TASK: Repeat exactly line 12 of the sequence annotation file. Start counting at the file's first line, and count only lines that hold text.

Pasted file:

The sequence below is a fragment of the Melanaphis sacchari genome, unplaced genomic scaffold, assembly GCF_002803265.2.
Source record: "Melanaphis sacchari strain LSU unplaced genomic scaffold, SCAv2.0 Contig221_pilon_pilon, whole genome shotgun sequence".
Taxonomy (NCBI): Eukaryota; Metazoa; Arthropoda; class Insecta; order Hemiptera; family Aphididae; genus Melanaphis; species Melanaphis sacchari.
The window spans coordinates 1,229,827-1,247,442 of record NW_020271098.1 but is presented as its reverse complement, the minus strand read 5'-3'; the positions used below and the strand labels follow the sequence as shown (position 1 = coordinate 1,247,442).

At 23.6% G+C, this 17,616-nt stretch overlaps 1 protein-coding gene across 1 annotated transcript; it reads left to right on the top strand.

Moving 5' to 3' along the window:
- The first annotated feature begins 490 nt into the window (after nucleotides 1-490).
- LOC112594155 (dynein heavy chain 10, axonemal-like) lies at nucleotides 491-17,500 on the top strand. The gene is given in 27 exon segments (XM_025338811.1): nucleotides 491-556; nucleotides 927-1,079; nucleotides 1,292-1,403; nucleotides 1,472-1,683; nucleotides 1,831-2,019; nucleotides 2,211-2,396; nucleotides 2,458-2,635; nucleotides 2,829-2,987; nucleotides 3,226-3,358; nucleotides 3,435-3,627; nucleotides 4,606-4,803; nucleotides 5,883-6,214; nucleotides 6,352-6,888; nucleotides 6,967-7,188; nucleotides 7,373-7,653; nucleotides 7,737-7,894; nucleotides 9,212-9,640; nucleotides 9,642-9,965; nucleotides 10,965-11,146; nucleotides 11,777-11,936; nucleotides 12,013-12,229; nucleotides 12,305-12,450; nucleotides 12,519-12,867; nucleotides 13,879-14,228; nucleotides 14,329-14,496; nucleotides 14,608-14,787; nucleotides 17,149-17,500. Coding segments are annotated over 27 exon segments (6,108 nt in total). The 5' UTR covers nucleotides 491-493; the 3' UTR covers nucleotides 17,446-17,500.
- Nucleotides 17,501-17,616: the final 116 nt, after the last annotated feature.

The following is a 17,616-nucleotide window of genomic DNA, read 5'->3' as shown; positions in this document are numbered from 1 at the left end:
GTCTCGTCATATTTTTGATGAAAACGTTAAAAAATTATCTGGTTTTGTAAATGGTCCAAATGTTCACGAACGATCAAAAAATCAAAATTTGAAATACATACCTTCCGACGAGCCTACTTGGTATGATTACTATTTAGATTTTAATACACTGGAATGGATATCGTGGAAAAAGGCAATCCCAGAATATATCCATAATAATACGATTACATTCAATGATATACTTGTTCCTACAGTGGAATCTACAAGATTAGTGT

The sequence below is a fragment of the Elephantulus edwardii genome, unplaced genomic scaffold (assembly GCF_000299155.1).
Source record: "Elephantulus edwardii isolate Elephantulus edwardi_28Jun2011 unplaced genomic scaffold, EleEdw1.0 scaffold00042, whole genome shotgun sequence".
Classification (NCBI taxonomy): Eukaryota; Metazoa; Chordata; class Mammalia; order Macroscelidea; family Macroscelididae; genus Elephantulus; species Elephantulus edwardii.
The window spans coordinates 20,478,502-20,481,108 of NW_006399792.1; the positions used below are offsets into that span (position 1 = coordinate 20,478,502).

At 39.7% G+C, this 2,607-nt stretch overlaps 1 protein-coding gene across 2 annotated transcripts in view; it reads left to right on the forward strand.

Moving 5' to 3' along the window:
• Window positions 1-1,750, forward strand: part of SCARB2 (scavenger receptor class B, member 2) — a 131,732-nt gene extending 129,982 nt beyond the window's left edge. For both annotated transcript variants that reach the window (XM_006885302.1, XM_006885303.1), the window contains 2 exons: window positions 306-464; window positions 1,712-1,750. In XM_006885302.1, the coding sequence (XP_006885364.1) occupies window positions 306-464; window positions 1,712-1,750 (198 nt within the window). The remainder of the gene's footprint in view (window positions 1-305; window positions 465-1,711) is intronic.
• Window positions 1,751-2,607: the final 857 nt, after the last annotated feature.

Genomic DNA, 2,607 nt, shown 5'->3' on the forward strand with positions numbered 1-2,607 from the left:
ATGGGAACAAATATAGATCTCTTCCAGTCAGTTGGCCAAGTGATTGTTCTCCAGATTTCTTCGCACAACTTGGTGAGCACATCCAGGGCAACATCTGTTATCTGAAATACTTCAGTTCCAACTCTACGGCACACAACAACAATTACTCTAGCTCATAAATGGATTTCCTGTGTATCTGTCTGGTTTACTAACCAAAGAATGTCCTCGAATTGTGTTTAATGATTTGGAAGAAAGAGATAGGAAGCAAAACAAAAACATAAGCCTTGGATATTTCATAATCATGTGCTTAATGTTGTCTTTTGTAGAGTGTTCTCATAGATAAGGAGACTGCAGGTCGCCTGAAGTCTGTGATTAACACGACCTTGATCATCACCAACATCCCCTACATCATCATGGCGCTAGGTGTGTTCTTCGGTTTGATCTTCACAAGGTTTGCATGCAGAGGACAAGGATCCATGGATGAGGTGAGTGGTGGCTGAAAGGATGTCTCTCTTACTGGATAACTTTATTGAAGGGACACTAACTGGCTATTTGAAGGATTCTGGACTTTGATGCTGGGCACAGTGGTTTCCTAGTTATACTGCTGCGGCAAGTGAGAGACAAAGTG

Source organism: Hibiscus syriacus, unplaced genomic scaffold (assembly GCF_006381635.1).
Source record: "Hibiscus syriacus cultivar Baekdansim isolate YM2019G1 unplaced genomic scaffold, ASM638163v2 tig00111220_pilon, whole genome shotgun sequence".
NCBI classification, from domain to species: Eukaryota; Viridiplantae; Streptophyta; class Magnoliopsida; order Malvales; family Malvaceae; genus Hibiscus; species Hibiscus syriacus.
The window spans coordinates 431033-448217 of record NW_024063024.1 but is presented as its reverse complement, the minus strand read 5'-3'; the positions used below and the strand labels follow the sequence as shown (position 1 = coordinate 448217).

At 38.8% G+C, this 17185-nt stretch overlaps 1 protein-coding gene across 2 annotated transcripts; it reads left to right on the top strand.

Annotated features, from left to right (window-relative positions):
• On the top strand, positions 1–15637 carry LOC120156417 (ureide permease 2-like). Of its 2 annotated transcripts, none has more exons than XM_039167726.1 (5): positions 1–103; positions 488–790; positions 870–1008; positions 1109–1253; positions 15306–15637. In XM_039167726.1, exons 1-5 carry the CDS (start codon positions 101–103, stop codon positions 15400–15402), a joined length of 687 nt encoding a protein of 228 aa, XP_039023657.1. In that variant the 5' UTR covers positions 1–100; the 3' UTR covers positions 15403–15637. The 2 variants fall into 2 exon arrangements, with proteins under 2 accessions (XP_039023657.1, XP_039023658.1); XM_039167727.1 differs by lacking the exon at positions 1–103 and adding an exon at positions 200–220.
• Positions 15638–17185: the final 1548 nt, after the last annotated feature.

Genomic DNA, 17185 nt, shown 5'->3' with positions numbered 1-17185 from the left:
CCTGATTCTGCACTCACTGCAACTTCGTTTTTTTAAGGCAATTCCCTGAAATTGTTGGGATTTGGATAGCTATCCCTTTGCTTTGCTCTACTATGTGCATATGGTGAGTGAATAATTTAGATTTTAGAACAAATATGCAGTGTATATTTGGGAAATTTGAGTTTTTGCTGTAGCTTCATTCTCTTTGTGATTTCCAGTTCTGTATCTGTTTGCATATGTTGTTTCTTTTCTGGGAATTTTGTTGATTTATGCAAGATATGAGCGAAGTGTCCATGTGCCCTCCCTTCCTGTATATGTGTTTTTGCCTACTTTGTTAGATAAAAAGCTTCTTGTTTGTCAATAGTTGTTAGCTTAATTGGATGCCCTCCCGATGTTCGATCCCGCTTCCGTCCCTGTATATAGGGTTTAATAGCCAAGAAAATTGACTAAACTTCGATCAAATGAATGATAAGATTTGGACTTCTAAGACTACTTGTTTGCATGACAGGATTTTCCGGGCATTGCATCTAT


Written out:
The sequence below is a fragment of the Elephantulus edwardii genome, unplaced genomic scaffold (assembly GCF_000299155.1).